When I got invited to Salem to experience their new Ale and Cider Trail, I said hell yes. Typically, I’m not a huge craft beer drinker. You’ll usually find me drinking whiskey or red wine or, if it is beer, my beloved Coors Light (no judgement, please). But I do enjoy a good craft beer from time to time and I was excited to learn more about the brewing process and beer in general. I had a blast hopping around the Salem Ale and Cider Trail, which includes twelve breweries and cideries total throughout Marion and Polk counties. How does the Ale Trail work you ask? Why simple, pick up a Salem Ale & Cider Trail passport at any participating brewery or the Travel Salem office downtown. Visit each brewery and cidery in the passport, get a stamp at each one and then you’ll receive a Salem Ale & Cidery Trail pint glass!
My first stop on the Salem Ale and Cider Trail was Gilgamesh Brewing. Look at the bad ass presentation on this flight of brews, awesome. Gilgamesh is also a full service restaurant and the owners utilize many of their unique beers in their menu items. Check out my blog, The Yummiest Things in and Around Salem to read about the bomb grilled cheese I had here.
Next up on my beer adventure was a super fun place – Salem Ale Works. Two college buddies and former wildland firefighters opened up Salem Ale Works in 2013. Here, beers are handcrafted in small batches and they use as many fresh, local ingredients as possible. They had a honey and basil ale that blew my mind.
Next up: Santiam Brewing. This was a rad spot with a restaurant and tasting room. They served their flights in super impressive fashion, ten beers to taste on this arch that stretched across the entire table. Whoa. I promise I didn’t drink all the beer that was put in front of me over the three days I was here (that would have been impossible). I did, however, taste each one. These guys offer 15 Santiam craft beers on tap as well as rotating guest wine and cider taps.
One of my favorite experiences of this trip was getting to visit the Rogue Ales & Spirits Farm and their tasting room. This is a just a short 20 minute drive away in darling Independence, Oregon. (And the trip out is beautiful). Rogue is one of the largest brewers in the state and Independence is home to one of it’s two farms. Many of the beer, spirits, cider and soda ingredients are grown here including 52 acres of hops, two acres of prickless marionberries, one acre of cucumbers, and one acre of pumpkins. Cheryl from Rogue gave us a fantastic tour of the farm and walked us through the hops harvesting process; something I found extremely cool. I’m hoping I get to return in late August to witness this myself. There’s a lovely little tasting room on site where you can sample Rogue Ales to your heart’s content.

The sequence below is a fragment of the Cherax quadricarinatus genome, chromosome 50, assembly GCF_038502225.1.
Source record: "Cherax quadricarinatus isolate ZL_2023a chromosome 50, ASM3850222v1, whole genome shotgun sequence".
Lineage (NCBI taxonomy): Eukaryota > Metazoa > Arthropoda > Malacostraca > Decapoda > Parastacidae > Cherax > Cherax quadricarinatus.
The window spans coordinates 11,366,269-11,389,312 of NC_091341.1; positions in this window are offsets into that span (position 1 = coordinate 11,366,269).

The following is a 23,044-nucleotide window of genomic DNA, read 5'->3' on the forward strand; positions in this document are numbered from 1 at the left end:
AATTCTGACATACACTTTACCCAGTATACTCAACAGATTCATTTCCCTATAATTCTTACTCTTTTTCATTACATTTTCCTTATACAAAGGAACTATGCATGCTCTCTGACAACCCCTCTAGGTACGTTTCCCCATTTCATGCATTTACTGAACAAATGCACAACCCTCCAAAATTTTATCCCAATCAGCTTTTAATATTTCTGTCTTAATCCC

My next stop on the Salem Ale & Cider Trail was Seven Brides Brewing. Seven Brides is committed to sourcing fresh, local ingredients for their beers and you can taste it in the brew. This brewery works hard at being environmentally friendly. The cooling water is recycled each time they brew, and the spent grain goes to a local farmer to feed livestock.
Vagabond Brewing is my next brewery and this is a rad spot I could see myself hanging out at regularly if I lived in the area. It’s a big, open, welcoming space with communal tables and a bar that just beckons for me to sit and drink beer on it all day. These guys feature their own beers as well as two rotating ciders on tap.
Cider lovers don’t dismay, there are a couple of stops just for you on the Salem Ale Trail including 1859 Cider, a happening place I visited on Friday night for a flight of cider. I will be honest and tell you that cider is not my favorite thing – it’s usually too sweet for me. My bartender was kind enough to pick me out ciders to try on the dryer side though, and they did not disappoint. This would be a really fun place to hang, it was definitely jamming the night I was there.
And thus concludes my journey on the Salem Ale and Cider Trail. I’m bummed to report that I did not make it to all 12 breweries and cideries, but I gave it the most valiant of efforts and drank as much beer as I could in the three days I was there. So beer lovers, take note, Salem has so much to offer in the way of breweries and cideries! Pick up your passport and hit up the Salem Ale & Cider Trail!
Leave a Reply